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Developing Cutting-Edge Fossil-Free District Heating at a Lower Temperature

The new district of Brunnshög in the city of Lund will be home to the world’s largest LTDH network (low-temperature district heating). The heating network is based almost entirely on fossil-free surplus heat recovered from MAX IV, another of Lund’s many innovative facilities.

The city of Lund has close to 120,000 inhabitants and is growing fast. Lund is perhaps best known for its university, and a large percentage of the population is made of students and researchers. The city is also home to the MAX IV research facilities, essentially a radiation-based microscope, and the European Spallation Source (ESS), a new joint European particle accelerator.

Lund’s strength in research and development means there is a lot of activity in demonstrating and testing the latest solutions in range of fields, not least in the new city district of Brunnshög, which has been built right next to the research facilities. By 2060 , when Brunnshög has been fully developed, about 40,000 people will live and work here. Ambitions are exceptionally high; besides the aim to host the world’s best research and innovation environment, the district will be a showcase for sustainable urban development.

Technology with numerous benefits

The supply temperature in the LTDH network is 65 degrees Celsius, much lower than the average temperature of about 90 degrees in traditional district heating systems. The reduced supply temperature has several benefits; it makes heat production more efficient, reduces heat loss, and means distribution pipes can be made from plastic instead of steel. An economic side-effect is that Brunnshög’s district heating customers can have a lower district heating tariff than with traditional solutions. The return temperature is quite low, at 35°, which is a measure of the system’s efficiency in making most of the heat ‘stay’ in the buildings.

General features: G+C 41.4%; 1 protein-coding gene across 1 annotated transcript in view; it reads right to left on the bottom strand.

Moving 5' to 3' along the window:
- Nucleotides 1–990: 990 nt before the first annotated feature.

Using heat for new applications

Besides developing, demonstrating and evaluating optimised heat production and distribution technologies, the Brunnshög LTDH project offers the opportunity to develop new business models and test exciting new applications. In addition to heating homes, the surplus heat and the low-temperature network can be used for things that don’t normally use this kind of heat source. For example, it will be used to heat the ground at Brunnshög’s tram stops in the winter to prevent the build-up of snow and ice. Other applications and technologies are being investigated by the EU-funded COOL DH innovation project.

Based on surplus heat

The LTDH network in Lund was built by Kraftringen, Lund’s energy and utility company. The new network is based almost entirely on fossil-free surplus heat recovered from the MAX IV facility. The network started delivering heat in 2019 to Möllegården at Brunnshög’s Science Village, and will continue to expand in step with the growth of Brunnshög, eventually covering about 100 hectares.

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